Atlantic salmon pre-smolt survivors of Renibacterium salmoninarum infection…

ABSTRACT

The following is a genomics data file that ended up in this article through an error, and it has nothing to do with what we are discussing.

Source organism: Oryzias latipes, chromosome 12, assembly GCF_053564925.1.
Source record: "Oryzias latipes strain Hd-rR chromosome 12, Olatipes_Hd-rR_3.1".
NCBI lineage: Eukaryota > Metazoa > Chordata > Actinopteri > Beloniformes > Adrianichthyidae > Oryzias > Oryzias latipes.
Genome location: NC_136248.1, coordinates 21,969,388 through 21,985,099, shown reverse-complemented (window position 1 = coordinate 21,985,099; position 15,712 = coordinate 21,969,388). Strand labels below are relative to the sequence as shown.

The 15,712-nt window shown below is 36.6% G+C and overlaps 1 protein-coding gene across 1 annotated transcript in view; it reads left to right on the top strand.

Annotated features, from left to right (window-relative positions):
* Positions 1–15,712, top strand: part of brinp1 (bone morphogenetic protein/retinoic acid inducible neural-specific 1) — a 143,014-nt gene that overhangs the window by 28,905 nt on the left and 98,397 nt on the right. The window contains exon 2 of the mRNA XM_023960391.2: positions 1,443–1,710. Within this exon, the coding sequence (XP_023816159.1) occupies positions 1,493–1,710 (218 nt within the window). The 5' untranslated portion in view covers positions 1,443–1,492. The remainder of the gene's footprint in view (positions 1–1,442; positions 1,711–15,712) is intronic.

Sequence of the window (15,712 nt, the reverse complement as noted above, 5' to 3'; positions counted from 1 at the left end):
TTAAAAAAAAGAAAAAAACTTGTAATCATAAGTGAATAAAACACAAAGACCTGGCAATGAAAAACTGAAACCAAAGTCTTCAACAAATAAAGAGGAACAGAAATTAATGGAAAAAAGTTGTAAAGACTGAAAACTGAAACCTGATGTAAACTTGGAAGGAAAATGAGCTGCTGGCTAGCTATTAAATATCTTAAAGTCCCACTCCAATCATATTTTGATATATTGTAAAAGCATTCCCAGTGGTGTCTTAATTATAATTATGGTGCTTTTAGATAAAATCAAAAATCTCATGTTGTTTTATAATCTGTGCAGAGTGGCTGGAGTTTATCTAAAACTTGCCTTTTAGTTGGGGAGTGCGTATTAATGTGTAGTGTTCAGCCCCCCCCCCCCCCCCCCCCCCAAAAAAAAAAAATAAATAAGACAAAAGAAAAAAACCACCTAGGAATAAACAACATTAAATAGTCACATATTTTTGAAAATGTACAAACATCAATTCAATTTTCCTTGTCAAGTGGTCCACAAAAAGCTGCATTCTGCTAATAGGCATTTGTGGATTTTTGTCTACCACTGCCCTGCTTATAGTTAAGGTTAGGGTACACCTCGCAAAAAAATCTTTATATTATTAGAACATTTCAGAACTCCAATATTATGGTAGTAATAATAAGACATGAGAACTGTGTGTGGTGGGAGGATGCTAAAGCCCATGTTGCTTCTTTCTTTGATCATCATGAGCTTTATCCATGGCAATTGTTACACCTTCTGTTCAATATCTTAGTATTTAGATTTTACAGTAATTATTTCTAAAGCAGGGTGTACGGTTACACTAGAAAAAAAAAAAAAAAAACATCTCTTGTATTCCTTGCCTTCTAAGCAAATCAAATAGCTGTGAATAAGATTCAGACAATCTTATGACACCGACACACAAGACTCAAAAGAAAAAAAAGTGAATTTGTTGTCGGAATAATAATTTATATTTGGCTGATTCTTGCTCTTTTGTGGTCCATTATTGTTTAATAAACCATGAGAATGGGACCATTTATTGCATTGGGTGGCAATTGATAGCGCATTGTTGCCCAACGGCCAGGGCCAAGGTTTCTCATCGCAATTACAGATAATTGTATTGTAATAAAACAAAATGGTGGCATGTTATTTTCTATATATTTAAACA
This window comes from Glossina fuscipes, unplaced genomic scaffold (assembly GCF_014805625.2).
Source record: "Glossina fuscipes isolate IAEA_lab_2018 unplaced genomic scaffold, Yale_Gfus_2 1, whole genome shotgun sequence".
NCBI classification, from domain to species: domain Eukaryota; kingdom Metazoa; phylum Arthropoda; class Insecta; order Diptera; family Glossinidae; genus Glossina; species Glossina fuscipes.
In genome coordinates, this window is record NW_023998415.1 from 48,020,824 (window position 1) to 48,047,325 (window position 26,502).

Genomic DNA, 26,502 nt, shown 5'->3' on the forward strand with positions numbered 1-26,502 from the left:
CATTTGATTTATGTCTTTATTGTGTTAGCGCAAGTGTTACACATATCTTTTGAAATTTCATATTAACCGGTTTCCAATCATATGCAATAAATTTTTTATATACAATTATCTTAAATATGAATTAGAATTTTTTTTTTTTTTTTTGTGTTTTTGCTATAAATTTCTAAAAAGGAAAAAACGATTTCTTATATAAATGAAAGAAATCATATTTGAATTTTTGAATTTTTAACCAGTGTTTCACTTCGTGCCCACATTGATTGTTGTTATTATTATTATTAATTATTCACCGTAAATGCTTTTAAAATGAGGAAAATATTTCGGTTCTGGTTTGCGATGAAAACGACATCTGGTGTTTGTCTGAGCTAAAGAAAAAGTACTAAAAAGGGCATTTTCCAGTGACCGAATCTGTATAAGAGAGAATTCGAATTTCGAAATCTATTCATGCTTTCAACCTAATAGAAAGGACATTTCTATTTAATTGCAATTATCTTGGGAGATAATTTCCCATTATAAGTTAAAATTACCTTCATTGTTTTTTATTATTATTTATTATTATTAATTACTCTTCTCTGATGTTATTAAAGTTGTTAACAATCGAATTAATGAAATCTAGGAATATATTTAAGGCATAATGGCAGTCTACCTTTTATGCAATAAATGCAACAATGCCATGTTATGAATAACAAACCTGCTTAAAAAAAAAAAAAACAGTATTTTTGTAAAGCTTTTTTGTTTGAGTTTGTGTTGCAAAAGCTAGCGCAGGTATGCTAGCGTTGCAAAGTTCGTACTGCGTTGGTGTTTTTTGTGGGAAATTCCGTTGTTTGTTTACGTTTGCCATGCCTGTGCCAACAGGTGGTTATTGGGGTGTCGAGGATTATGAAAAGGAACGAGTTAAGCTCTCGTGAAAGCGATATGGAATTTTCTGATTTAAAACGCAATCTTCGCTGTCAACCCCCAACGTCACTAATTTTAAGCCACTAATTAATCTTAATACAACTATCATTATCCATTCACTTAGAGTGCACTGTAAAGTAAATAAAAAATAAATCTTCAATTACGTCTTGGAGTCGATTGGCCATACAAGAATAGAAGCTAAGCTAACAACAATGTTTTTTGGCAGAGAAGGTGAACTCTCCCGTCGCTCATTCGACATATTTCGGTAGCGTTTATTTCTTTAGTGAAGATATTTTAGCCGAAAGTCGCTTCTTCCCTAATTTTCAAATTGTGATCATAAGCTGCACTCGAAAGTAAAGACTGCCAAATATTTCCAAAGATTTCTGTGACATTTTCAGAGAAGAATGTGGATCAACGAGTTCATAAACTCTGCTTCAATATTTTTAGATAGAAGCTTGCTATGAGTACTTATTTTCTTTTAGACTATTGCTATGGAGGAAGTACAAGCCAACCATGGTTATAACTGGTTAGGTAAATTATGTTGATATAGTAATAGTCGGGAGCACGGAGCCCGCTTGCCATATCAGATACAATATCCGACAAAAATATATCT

Bacterial kidney disease (BKD) is widespread in many areas of the world and can cause substantial economic losses for the salmon aquaculture industry. The objective of this study was to investigate the pathophysiological response and gene expression profiles related to the immune response at different water temperatures and to identify the best immunopathological biomarkers to define a phenotype of resistance to BKD. The abundance of msa transcripts of R. salmoninarum in the head kidney was significantly higher in infected fish at 11°C. R. salmoninarum induced significantly more severe kidney lesions, anemia and impaired renal function at 11°C. In addition, the expression pattern of the genes related to humoral and cell-mediated immune responses in infected fish at 11°C and 15°C was very similar, although R. salmoninarum induced a significantly greater downregulation of the adaptive immune response genes at the lower water temperature. These results could be due to a suppressed host response directly related to the lowest water temperature and/or associated with a delayed host response related to the lowest water temperature. Although no significant differences in survival rate were observed, fish infected at the lowest temperature showed a higher probability of death and delayed the mortality curve during the late stage of infection (35 days after infection). Thirty-three immunopathological biomarkers were identified for potential use in the search for a resistance phenotype for BKD, and eight were genes related specifically to the adaptive cell-mediated immune response.